The biggest problem for those in Hell
Many people hope for a second chance after death, yet nothing in Scripture gives the slightest hope of that. The Bible says that "it is appointed for man to die once, and after that comes judgment" (Hebrews 9:27).
In recent years, there has been a revival within evangelical circles of the heretical doctrine called annihilationism, which holds that the wicked are merely annihilated. Their punishment is that they cease to exist. But the Bible is very clear that the punishment of Hell is conscious and unending—a place where the wicked "will go away into everlasting punishment" (Matthew 25:46).
Almost all the biblical teaching about Hell comes from the lips of Jesus. Modern Christians have pushed the limits of minimizing Hell, in an effort to sidestep or soften Jesus' own teaching.
Yet there is no biblical concept more grim or terror-invoking, than the idea of Hell.
The Bible describes Hell as . . .
a place of outer darkness,
a lake of fire,
a place of weeping, wailing and gnashing of teeth,
a place of eternal separation from the blessings of God,
a place of torment where the worm never dies.
A breath of relief is usually heard when someone declares, "Hell is a symbol for separation from God." To be separated from God for eternity is no great threat to the impenitent person. The ungodly want nothing more than to be separated from God. "They say to God: Leave us alone! We have no desire to know Your ways!" Job 21:14
Yes, Hell is separation from the grace, care, and love of God, but not from God Himself. The biggest problem for those in Hell will not be separation from God—it will be the presence of God that will torment them. In Hell, God will be present in the fullness of His divine wrath, actively punishing the wicked. Hell is an eternity before the righteous, ever-burning wrath of God. He will be there to exercise His just punishment of the damned. They will know Him as an all-consuming fire.
When we are saved, we are saved from God Himself! We are saved from exposure to His fierce wrath and punishment!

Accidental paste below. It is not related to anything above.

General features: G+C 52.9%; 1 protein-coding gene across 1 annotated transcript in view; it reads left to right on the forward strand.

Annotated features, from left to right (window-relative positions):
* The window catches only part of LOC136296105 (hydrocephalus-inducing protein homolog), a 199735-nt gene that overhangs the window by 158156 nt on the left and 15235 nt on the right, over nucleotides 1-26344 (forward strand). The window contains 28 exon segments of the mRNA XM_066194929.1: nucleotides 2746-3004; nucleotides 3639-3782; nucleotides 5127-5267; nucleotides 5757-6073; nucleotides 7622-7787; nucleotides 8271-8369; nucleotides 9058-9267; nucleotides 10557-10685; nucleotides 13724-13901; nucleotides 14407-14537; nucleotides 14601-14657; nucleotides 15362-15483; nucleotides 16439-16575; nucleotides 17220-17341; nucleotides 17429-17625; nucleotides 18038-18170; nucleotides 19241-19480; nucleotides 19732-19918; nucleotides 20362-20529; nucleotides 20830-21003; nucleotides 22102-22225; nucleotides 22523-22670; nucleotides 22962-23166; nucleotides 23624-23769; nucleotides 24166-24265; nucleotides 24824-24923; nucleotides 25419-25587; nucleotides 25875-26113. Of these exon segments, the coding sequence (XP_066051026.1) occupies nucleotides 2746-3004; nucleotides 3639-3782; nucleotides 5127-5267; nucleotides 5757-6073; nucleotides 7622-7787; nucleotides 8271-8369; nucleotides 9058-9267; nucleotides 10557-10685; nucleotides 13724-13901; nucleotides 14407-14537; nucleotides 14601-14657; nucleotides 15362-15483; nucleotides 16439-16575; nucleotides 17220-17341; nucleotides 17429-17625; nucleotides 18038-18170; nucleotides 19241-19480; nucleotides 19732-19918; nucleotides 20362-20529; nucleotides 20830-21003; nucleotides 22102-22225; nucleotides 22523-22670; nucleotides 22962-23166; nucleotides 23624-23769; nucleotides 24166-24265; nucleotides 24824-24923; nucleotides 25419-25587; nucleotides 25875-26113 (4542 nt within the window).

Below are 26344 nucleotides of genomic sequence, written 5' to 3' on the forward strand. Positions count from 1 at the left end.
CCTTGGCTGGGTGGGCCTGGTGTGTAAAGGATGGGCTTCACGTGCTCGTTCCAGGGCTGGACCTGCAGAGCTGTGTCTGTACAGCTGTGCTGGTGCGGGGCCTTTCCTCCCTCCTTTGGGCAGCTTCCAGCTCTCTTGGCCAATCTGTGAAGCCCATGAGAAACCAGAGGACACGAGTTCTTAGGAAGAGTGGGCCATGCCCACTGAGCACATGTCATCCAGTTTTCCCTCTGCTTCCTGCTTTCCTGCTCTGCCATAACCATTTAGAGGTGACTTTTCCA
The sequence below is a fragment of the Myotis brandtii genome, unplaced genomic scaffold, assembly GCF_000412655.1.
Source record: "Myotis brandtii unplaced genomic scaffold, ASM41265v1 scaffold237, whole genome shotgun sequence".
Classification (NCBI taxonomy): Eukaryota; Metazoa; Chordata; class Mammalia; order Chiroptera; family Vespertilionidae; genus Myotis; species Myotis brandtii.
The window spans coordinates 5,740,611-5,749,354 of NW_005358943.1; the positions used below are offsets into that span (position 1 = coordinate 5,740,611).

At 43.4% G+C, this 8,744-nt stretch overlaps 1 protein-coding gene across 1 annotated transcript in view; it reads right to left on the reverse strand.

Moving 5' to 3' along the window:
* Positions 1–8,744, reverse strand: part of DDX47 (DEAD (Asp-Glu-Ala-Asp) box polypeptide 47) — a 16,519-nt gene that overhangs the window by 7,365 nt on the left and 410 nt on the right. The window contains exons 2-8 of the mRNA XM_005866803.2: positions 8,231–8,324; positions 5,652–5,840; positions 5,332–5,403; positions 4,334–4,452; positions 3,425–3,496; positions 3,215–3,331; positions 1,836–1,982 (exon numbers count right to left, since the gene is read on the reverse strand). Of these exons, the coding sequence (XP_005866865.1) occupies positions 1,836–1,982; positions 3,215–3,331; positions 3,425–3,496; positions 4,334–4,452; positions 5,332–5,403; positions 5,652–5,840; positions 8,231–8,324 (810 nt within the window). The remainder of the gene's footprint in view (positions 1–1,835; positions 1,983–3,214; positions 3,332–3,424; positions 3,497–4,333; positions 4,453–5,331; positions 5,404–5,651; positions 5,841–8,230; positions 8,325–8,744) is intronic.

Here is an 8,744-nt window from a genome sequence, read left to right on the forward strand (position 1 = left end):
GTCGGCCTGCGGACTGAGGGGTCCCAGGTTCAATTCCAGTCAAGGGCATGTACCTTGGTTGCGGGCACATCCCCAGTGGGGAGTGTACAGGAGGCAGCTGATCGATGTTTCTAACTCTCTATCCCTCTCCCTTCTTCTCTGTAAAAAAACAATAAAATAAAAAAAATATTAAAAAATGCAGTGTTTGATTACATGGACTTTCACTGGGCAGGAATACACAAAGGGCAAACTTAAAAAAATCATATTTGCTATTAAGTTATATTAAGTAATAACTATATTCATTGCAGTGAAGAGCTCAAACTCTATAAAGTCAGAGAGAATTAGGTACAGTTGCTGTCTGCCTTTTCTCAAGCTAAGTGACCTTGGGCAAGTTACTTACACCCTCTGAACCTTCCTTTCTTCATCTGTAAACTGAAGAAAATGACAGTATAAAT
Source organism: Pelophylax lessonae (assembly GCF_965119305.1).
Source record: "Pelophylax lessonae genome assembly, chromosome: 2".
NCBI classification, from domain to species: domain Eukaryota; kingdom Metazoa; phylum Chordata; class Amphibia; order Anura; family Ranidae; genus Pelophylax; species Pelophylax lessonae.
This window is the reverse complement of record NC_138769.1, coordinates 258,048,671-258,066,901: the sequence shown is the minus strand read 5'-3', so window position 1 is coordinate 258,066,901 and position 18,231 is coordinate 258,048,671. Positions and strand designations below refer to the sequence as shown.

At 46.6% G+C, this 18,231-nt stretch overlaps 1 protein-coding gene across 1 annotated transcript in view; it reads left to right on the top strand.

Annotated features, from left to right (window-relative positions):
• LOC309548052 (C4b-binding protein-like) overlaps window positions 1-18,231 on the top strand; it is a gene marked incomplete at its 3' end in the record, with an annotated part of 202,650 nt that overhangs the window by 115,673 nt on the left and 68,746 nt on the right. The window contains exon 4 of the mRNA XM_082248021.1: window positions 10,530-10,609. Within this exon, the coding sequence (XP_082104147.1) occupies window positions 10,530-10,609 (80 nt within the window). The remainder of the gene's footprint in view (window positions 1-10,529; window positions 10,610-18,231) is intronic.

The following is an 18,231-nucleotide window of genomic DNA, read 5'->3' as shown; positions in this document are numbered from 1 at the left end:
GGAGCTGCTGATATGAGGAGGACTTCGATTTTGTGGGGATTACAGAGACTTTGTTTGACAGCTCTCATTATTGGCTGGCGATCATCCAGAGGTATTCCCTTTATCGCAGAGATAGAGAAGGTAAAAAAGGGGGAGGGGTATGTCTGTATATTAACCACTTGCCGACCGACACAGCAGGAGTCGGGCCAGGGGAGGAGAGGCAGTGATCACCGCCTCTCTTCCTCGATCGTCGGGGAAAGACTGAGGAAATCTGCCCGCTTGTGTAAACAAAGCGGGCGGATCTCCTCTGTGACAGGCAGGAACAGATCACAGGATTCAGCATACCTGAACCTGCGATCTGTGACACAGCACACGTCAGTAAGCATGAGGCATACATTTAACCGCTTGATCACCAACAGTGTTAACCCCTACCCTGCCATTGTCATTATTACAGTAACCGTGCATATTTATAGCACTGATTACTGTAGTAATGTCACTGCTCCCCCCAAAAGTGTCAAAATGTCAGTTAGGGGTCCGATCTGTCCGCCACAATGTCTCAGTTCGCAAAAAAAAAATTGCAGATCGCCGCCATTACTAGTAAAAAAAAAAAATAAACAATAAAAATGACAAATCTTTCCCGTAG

Perhaps the most frightening aspect of Hell is its eternality. People can endure the greatest agony, if they know that it will ultimately stop. In Hell there is no such hope. The Bible clearly teaches that the punishment is eternal. Punishment implies pain. Mere annihilation, which some have lobbied for, involves no pain. Jonathan Edwards said, "Wicked men will hereafter earnestly wish to be turned to nothing and forever cease to be, that they may escape the wrath of God!" "They called to the mountains and the rocks: Fall on us and hide us from the face of Him who sits on the throne and from the wrath of the Lamb!" Revelation 6:16
Hell, then, is an eternity before the righteous, ever-burning wrath of God—a suffering torment from which there is no escape and no relief.
No matter how we analyze the concept of Hell, it often sounds to us as a place of cruel and unusual punishment. If, however, we can take any comfort in the concept of Hell—we can take it in the full assurance that there will be no cruelty there. It is impossible for God to be cruel. Cruelty involves inflicting a punishment that is more severe or harsh than the crime. Cruelty in this sense is unjust. God is incapable of inflicting an unjust punishment. The Judge of all the earth will surely do what is right. No innocent person will ever suffer at His hand. The last judgment will be administered by a perfectly just and righteous Judge, so there will be nothing arbitrary or unjust about it.